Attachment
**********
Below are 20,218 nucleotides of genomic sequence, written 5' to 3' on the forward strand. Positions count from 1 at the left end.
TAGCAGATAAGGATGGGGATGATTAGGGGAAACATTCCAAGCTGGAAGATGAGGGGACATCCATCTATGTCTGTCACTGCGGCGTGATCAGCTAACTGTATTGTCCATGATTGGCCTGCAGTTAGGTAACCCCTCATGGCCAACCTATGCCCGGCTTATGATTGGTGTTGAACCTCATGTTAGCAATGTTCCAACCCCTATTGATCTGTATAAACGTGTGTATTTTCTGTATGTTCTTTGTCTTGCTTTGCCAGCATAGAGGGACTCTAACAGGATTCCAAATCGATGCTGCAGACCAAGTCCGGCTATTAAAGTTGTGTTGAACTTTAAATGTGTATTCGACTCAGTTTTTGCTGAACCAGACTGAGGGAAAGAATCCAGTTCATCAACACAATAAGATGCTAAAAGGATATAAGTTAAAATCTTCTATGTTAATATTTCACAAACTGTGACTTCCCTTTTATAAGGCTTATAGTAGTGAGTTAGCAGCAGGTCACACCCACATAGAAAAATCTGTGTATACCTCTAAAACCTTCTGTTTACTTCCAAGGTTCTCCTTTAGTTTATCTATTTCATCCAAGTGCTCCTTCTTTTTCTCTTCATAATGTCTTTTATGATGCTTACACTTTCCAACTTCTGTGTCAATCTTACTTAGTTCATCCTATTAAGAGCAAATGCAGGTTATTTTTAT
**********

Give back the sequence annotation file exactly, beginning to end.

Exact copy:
Below are 20,218 nucleotides of genomic sequence, written 5' to 3' on the forward strand. Positions count from 1 at the left end.
TAGCAGATAAGGATGGGGATGATTAGGGGAAACATTCCAAGCTGGAAGATGAGGGGACATCCATCTATGTCTGTCACTGCGGCGTGATCAGCTAACTGTATTGTCCATGATTGGCCTGCAGTTAGGTAACCCCTCATGGCCAACCTATGCCCGGCTTATGATTGGTGTTGAACCTCATGTTAGCAATGTTCCAACCCCTATTGATCTGTATAAACGTGTGTATTTTCTGTATGTTCTTTGTCTTGCTTTGCCAGCATAGAGGGACTCTAACAGGATTCCAAATCGATGCTGCAGACCAAGTCCGGCTATTAAAGTTGTGTTGAACTTTAAATGTGTATTCGACTCAGTTTTTGCTGAACCAGACTGAGGGAAAGAATCCAGTTCATCAACACAATAAGATGCTAAAAGGATATAAGTTAAAATCTTCTATGTTAATATTTCACAAACTGTGACTTCCCTTTTATAAGGCTTATAGTAGTGAGTTAGCAGCAGGTCACACCCACATAGAAAAATCTGTGTATACCTCTAAAACCTTCTGTTTACTTCCAAGGTTCTCCTTTAGTTTATCTATTTCATCCAAGTGCTCCTTCTTTTTCTCTTCATAATGTCTTTTATGATGCTTACACTTTCCAACTTCTGTGTCAATCTTACTTAGTTCATCCTATTAAGAGCAAATGCAGGTTATTTTTAT